Written by Leslie Koh, Singapore
After spending a number of years in the media, Leslie finally decided to move from working with bad news to good news. He believes in the power of words (especially when they’re funny). He works as an editor in Our Daily Bread Ministries.
It happened during national service. (Don’t worry, this isn’t some boring NS story.)
I was feeling really worn out by the first few weeks of Basic Military Training—as I’m sure most guys were—and each night, I would fall asleep within minutes. I could barely throw in a brief read of a verse or two from my tiny Bible, and a quick prayer to God (for a miraculous deliverance from NS, of course).
One night, flipping through the Bible at random—NOT a recommended way to read the Bible, I must say—I came across Romans 8:18. It brought tears to my eyes and gave me the comfort I sorely needed. “I consider that our present sufferings are not worth comparing with the glory that will be revealed in us”—Wow, I thought, this awful experience is nothing compared to what God has in store for me.
Suffice to say, that verse is still one of my favourite in the Bible. Who doesn’t want to be reminded that no matter how much we are suffering now, there is something far better and more pleasant waiting for us?
Except that . . . the apostle Paul might not have been thinking of the “sufferings” of a physically unfit teen being whipped into shape.
If you read the rest of Romans 8, you’ll see that the main struggle facing the Christians in Rome was the influence and impact of sin on their lives. They were struggling to lead holy lives in the face of temptation and their spiritual weaknesses, or suffering the result of other people’s sinful ways. Their suffering was because of their faith in Christ.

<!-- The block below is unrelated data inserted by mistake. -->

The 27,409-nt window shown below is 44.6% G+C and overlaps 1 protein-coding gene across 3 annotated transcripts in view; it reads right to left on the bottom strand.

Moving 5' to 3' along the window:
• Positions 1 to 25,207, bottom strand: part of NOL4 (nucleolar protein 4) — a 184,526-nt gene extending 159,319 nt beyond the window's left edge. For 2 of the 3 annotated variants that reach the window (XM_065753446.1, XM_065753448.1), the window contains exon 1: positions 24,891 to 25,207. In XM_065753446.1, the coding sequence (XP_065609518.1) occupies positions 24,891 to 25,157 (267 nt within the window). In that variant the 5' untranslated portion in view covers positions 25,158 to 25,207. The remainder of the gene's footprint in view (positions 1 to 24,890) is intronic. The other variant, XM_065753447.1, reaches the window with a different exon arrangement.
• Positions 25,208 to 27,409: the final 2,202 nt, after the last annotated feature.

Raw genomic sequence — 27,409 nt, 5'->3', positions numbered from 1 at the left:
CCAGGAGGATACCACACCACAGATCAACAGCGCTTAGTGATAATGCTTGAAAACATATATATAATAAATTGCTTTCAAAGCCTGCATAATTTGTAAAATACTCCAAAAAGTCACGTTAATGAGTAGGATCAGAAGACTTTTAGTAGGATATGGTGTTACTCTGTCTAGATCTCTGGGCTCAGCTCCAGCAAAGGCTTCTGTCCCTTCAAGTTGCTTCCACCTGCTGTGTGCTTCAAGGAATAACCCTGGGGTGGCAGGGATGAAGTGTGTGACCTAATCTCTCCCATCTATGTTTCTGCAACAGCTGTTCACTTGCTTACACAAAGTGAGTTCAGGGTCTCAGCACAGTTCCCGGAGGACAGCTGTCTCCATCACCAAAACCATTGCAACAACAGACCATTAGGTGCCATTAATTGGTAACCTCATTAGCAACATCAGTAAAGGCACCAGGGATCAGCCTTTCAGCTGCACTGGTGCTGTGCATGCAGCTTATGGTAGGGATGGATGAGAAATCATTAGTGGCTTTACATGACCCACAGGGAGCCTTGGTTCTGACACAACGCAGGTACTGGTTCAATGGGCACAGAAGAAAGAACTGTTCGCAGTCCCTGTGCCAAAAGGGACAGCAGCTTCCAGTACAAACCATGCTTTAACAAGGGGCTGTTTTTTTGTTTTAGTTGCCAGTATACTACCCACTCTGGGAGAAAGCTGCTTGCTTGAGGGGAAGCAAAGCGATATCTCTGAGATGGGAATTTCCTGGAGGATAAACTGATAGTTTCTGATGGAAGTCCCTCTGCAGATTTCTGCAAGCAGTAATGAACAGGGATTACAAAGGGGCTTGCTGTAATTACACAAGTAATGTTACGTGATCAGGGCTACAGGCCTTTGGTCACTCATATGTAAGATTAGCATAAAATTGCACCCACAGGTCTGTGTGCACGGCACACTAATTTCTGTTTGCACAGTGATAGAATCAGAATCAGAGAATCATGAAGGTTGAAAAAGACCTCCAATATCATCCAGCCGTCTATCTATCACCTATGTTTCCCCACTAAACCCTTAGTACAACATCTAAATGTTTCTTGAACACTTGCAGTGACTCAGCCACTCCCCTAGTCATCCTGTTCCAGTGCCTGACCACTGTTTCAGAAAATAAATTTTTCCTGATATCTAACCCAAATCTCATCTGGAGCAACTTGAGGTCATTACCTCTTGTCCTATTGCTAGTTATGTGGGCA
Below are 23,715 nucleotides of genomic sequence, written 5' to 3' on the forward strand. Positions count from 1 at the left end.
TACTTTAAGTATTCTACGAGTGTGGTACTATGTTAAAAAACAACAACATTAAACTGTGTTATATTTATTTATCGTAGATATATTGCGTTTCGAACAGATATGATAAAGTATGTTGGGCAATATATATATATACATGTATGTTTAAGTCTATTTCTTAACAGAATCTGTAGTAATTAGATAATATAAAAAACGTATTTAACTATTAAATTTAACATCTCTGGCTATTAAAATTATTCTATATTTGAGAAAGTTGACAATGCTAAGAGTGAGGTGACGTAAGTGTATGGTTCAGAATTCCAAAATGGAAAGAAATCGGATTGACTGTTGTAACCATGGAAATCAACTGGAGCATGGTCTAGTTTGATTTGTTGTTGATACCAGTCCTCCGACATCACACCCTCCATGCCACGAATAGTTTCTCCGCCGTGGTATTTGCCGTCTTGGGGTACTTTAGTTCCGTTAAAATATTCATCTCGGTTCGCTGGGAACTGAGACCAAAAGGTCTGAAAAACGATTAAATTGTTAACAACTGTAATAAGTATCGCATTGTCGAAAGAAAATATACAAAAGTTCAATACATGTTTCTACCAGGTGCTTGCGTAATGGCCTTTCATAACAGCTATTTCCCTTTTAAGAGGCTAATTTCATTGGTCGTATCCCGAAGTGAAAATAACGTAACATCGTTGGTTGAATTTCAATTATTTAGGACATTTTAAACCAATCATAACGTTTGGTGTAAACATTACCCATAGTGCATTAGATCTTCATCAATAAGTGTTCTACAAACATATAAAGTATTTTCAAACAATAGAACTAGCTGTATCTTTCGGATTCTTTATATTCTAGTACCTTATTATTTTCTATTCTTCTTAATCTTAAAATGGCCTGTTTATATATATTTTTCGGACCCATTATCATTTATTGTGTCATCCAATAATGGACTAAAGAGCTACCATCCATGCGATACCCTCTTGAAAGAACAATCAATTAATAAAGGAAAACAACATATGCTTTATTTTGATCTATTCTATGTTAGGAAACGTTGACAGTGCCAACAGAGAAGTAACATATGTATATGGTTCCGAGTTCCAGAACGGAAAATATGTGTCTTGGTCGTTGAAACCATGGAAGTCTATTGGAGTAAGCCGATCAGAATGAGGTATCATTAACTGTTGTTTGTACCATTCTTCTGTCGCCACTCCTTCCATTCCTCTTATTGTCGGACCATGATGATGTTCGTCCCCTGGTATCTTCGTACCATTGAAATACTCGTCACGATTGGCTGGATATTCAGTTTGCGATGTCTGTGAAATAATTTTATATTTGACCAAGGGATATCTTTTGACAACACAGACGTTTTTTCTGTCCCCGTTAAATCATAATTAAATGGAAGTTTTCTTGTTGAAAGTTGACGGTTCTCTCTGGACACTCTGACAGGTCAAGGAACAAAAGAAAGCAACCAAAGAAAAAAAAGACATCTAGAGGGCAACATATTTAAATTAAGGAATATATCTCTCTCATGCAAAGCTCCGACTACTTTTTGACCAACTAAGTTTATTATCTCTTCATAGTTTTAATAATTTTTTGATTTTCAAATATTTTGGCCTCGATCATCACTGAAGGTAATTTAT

They were not suffering because they had led a sheltered, sedentary lifestyle and could not do eight pull-ups, run 2.4km in less than 10 minutes, or march in a straight line without tripping over their own feet.
That said, I can’t deny that Romans 8:18 still speaks to me and comforts me today, even though I had first understood it a little out of context. Which sometimes makes me wonder: Should I not find comfort or encouragement in this and other verses when I have misunderstood them?
Getting the Bible right
It seems like a given to say that we need to interpret, understand, and use the Word of God correctly, i.e. in context. Yet the Bible is misquoted a lot more than you might think. Google “Top misquoted Bible verses” and you might be surprised by what you see.
For example, Romans 8:28—“we know that in all things God works for the good of those who love Him, who have been called according to His purpose”—is (often) used to comfort someone for whom everything seems to be going wrong, or who has made a major boo-boo in life. “Don’t worry,” the verse seems to be saying, “God will bring some good out of the situation.”
But this verse was actually said in the context of living by the Spirit. Paul was talking about us learning to become like Jesus, and it is this transformation that God is working for our “good”.
There are some obvious pitfalls of misunderstanding specific verses or reading them out of context.
For instance, if we see Romans 8:28 as promising that God would salvage a bad situation or turn it into a good one, we might be disappointed if He doesn’t. Worse, we might even become angry or disillusioned with Him, thinking He has not delivered as we had expected.
Jeremiah 29:11 might give us similar (false) hopes, if we see it as a promise meant for every follower of God. We might miss the fact that this was a promise given very specifically to the Israelites (who, by the way, were still suffering in exile because of their disobedience), and start blaming God if life doesn’t pan out well.
So. . . does this mean I shouldn’t hang on to the memory of how God comforted me through Romans 8:18?
Or worse, does it mean that I had heard God wrongly, and He was in fact not comforting me?
The answer, I believe, is no.
God’s Word, the Living Word
The Bible makes clear that the Word of God is absolute and complete. Jesus Himself said that “not the smallest letter, not the least stroke of a pen, will by any means disappear from the Law until everything is accomplished” (Matthew 5:18).
At the same time, unlike any other book, the Word of God is a living word. It is not mere words printed on paper (or published digitally). As Hebrews 4:12 says: “The word of God is alive and active.”